Windows Azure VPN Walkthrough

A recent project has us testing out some of the new Windows Azure features. One important configuration step is getting the Windows Azure environment connected to our on-premise network. To do this, we create a site to site VPN tunnel between an Azure virtual network and your existing on-premise corporate environment. Typically, this is done using VPN hardware (such as Cisco, Fortinet, or Juniper) but can also be done using Windows Server. Microsoft has a decent tutorial on how to create an Azure virtual network with cross-premises connectivity, but it lacks some information about the configuration of the remote end.

First, let’s get a virtual network created in Azure.

1. Login to the Azure Preview Portal.

2. In the left-hand column, select Networks, and then click Create on the bottom banner.

3. This will bring up a wizard for creating a virtual network. Give the network a name and either select an existing affinity group if you have one, or create a new one. Virtual Networks must belong to an affinity group and can only be used with VM’s in the same affinity group. Click Next

4. The next screen asks you to define address space and logical subnets. You can use super-netting here to define a large address space (eg. and then create logical subnets to group servers (eg. for specific server purposes. Define the address space and at least 1 subnet. Click next.

5. On the DNS Servers and Local Network screen, you’ll want to configure a DNS server for this virtual network. For DNS, this will be the DNS server your VM’s in this virtual network use. The Local Network settings require both a Gateway subnet and a Local network. The Gateway network should be a logical subnet of the address space you previously defined (ie. and is used only for to run necessary gateway services. The Local network should be networks configured in your on-premise environment. Select Create New Local Network and click next.

6. On the Create New Local Network Screen you’ll need to assign a name to the Local Network, define the VPN endpoint in your on-premise environment and one or more subnets in the Address Space (eg. corresponding to local networks configured in your on-premise environment. Click the check mark to create the virtual network.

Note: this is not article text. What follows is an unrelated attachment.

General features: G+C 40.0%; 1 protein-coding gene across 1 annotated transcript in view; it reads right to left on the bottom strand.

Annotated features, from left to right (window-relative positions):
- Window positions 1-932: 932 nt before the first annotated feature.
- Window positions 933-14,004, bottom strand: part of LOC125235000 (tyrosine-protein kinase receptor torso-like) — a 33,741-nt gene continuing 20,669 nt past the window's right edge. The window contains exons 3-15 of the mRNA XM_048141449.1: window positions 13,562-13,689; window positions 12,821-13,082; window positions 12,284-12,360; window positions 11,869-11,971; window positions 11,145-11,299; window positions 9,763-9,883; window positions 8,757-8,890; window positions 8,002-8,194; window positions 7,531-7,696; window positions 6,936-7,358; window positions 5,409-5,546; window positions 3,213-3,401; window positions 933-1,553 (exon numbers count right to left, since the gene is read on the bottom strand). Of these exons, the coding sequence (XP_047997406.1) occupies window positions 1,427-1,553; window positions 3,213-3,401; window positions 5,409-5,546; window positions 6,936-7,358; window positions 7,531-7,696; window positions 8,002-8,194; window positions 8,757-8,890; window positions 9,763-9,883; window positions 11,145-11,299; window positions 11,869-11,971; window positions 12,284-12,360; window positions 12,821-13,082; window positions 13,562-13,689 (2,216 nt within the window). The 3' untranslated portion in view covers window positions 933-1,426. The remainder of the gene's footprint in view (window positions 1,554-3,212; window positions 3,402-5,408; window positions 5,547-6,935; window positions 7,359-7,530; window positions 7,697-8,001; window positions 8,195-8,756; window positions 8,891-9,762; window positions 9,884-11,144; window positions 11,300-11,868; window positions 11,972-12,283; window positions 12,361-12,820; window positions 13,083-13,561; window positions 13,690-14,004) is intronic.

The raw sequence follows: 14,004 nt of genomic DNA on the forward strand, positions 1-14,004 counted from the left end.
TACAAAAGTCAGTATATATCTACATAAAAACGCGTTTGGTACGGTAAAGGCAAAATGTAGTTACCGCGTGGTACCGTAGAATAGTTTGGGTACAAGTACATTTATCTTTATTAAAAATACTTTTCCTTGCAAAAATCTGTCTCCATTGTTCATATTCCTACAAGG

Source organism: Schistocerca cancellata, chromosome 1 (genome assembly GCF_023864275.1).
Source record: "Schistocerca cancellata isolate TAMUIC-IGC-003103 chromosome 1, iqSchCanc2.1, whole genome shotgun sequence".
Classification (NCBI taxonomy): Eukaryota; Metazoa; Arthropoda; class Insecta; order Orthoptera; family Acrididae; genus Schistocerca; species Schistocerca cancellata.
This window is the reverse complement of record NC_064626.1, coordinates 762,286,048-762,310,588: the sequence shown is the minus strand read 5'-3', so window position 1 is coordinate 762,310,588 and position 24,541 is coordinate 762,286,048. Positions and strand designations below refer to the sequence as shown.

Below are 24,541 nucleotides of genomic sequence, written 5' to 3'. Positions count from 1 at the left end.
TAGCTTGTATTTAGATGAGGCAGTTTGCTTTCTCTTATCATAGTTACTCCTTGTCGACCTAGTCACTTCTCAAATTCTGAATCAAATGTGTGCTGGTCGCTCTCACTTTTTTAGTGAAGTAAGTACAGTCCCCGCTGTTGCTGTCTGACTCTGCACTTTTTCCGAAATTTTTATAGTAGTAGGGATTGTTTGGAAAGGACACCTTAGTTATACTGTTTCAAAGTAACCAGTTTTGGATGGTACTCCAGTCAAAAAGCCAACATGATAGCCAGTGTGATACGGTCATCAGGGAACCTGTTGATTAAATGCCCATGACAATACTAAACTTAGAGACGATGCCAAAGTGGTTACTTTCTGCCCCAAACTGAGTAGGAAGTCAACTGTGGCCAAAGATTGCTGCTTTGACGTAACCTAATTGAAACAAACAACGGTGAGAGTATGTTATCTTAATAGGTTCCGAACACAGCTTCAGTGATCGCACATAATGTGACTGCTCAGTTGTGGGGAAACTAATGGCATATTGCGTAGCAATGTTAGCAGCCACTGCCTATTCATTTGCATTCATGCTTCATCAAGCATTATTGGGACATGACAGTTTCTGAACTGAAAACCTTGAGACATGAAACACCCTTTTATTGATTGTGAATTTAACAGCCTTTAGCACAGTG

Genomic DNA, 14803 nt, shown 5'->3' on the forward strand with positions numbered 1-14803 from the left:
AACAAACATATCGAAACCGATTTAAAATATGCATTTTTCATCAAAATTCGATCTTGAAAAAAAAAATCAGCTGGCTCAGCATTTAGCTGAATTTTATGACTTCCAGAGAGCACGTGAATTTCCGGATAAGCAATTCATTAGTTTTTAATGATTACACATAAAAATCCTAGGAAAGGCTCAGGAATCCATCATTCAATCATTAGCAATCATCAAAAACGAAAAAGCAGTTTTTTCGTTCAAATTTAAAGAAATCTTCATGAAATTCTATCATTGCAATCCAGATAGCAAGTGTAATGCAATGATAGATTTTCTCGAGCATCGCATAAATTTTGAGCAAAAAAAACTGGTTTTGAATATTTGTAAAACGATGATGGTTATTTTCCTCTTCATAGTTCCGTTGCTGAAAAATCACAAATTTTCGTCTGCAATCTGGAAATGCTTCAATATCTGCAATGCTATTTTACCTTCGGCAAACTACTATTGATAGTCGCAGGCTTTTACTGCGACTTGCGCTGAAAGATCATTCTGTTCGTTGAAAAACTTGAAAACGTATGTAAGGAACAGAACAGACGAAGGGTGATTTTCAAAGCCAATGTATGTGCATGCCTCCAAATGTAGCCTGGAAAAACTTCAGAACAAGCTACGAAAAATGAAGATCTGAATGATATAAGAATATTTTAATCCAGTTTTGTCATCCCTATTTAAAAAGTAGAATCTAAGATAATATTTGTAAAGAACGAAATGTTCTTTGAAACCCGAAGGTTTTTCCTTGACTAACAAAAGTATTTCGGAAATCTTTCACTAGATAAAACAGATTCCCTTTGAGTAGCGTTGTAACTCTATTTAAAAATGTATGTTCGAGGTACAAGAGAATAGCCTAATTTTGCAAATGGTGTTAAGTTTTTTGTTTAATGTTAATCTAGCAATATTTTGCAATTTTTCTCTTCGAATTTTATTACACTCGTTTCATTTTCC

Now that a virtual network has been created, we need to create a VPN gateway for the network.

1. From the Azure portal, select Networks and then click the name of the virtual network you just created.

2. You should see an indicator that a Gateway has not yet been created. Click the Create Gateway icon in the bottom banner. Click the Yes check mark that appears in the bottom banner to start the Create Gateway job.

3. It may take up to 15 minutes for the Gateway to be created. A message should appear that the Gateway creation has started.

4. Once completed, a Gateway IP Address will be displayed along with incoming and outgoing data metrics. You’ll need the pre-shared key information to configure the tunnel on your end. Click the View Key button in the bottom banner.

Lastly, you’ll need to configure the site to site VPN tunnel on your VPN hardware device on your on-premise equipment. The following is an example of the necessary information:

Phase 1 (IKE)
Remote Endpoint/Peer IP: Virtual Network Gateway address (this is the Gateway IP Address listed for the virtual network in the Azure portal)
Authentication Method: Pre-shared key
Pre-shared Key: <value from View Key in Azure portal>
Phase 1 Proposal: Encryption AES-128 (or AES-128-CBC), Authentication SHA1
Phase 1 Keylife: 28800s
Phase 1 DH Group: 2

Phase 2 (IPsec)**
Local Network: Local corporate subnet (this is the Local Network you configured when setting up the Azure virtual network)
Remote Network: Azure Virtual network (this is the Address Space you configured when setting up the Azure virtual network)
Phase 2 Proposal: Encryption AES-128 (or AES-128-CBC), Authentication SHA1 (or SHA1-HMAC-96)
Phase 2 Keylife: 3600s AND 102400000 KBytes
Phase 2 DH Group (PFS): Disabled

**Note: Normally, you use the defined subnets in Phase 2. However, I’ve found in practice that the Azure gateway uses for Phase2:

2013-05-01 11:33:21 ike 1:OW-Azure:13537:6612914: peer: type=7/7, local=0:, remote=0:
2013-05-01 11:33:21 ike 1:OW-Azure:13537:6612914: mine: type=7/7, local=0:, remote=0:
2013-05-01 11:33:21 ike 1:OW-Azure:13537:6612914: no matching phase2 found
2013-05-01 11:33:21 ike 1:OW-Azure:13537::6612914: failed to get responder proposal
2013-05-01 11:33:21 ike 1:OW-Azure:13537: failed to create child SA
2013-05-01 11:33:21 ike 1:OW-Azure:13537: sending error response